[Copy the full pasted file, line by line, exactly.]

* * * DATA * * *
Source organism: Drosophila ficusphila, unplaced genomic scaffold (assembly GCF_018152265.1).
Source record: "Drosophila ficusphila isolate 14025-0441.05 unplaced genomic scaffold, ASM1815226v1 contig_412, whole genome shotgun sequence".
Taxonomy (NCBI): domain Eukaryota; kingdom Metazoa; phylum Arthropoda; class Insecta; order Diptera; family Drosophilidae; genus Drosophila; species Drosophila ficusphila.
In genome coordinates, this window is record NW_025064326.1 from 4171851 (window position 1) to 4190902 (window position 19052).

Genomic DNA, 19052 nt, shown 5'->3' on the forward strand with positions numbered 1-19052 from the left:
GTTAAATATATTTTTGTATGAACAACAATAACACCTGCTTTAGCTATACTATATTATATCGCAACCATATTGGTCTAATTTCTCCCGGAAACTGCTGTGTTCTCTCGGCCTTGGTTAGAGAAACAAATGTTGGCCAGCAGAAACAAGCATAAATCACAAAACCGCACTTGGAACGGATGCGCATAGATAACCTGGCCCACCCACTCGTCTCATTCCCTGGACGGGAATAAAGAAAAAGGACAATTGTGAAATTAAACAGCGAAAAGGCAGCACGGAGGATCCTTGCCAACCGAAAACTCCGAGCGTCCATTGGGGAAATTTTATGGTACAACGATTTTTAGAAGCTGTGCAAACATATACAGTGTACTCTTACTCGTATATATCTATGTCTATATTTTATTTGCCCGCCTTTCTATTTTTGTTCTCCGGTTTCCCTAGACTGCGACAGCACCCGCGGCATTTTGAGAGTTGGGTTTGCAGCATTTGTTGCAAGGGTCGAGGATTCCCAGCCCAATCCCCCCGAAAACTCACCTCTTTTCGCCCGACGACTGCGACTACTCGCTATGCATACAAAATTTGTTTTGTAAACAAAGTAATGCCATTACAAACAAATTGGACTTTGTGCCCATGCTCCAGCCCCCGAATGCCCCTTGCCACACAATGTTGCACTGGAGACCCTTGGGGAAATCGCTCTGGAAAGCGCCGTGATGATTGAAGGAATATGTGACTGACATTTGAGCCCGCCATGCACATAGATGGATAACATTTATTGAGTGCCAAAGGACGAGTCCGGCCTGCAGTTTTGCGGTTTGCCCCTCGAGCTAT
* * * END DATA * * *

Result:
Source organism: Drosophila ficusphila, unplaced genomic scaffold (assembly GCF_018152265.1).
Source record: "Drosophila ficusphila isolate 14025-0441.05 unplaced genomic scaffold, ASM1815226v1 contig_412, whole genome shotgun sequence".
Taxonomy (NCBI): domain Eukaryota; kingdom Metazoa; phylum Arthropoda; class Insecta; order Diptera; family Drosophilidae; genus Drosophila; species Drosophila ficusphila.
In genome coordinates, this window is record NW_025064326.1 from 4171851 (window position 1) to 4190902 (window position 19052).

Genomic DNA, 19052 nt, shown 5'->3' on the forward strand with positions numbered 1-19052 from the left:
GTTAAATATATTTTTGTATGAACAACAATAACACCTGCTTTAGCTATACTATATTATATCGCAACCATATTGGTCTAATTTCTCCCGGAAACTGCTGTGTTCTCTCGGCCTTGGTTAGAGAAACAAATGTTGGCCAGCAGAAACAAGCATAAATCACAAAACCGCACTTGGAACGGATGCGCATAGATAACCTGGCCCACCCACTCGTCTCATTCCCTGGACGGGAATAAAGAAAAAGGACAATTGTGAAATTAAACAGCGAAAAGGCAGCACGGAGGATCCTTGCCAACCGAAAACTCCGAGCGTCCATTGGGGAAATTTTATGGTACAACGATTTTTAGAAGCTGTGCAAACATATACAGTGTACTCTTACTCGTATATATCTATGTCTATATTTTATTTGCCCGCCTTTCTATTTTTGTTCTCCGGTTTCCCTAGACTGCGACAGCACCCGCGGCATTTTGAGAGTTGGGTTTGCAGCATTTGTTGCAAGGGTCGAGGATTCCCAGCCCAATCCCCCCGAAAACTCACCTCTTTTCGCCCGACGACTGCGACTACTCGCTATGCATACAAAATTTGTTTTGTAAACAAAGTAATGCCATTACAAACAAATTGGACTTTGTGCCCATGCTCCAGCCCCCGAATGCCCCTTGCCACACAATGTTGCACTGGAGACCCTTGGGGAAATCGCTCTGGAAAGCGCCGTGATGATTGAAGGAATATGTGACTGACATTTGAGCCCGCCATGCACATAGATGGATAACATTTATTGAGTGCCAAAGGACGAGTCCGGCCTGCAGTTTTGCGGTTTGCCCCTCGAGCTAT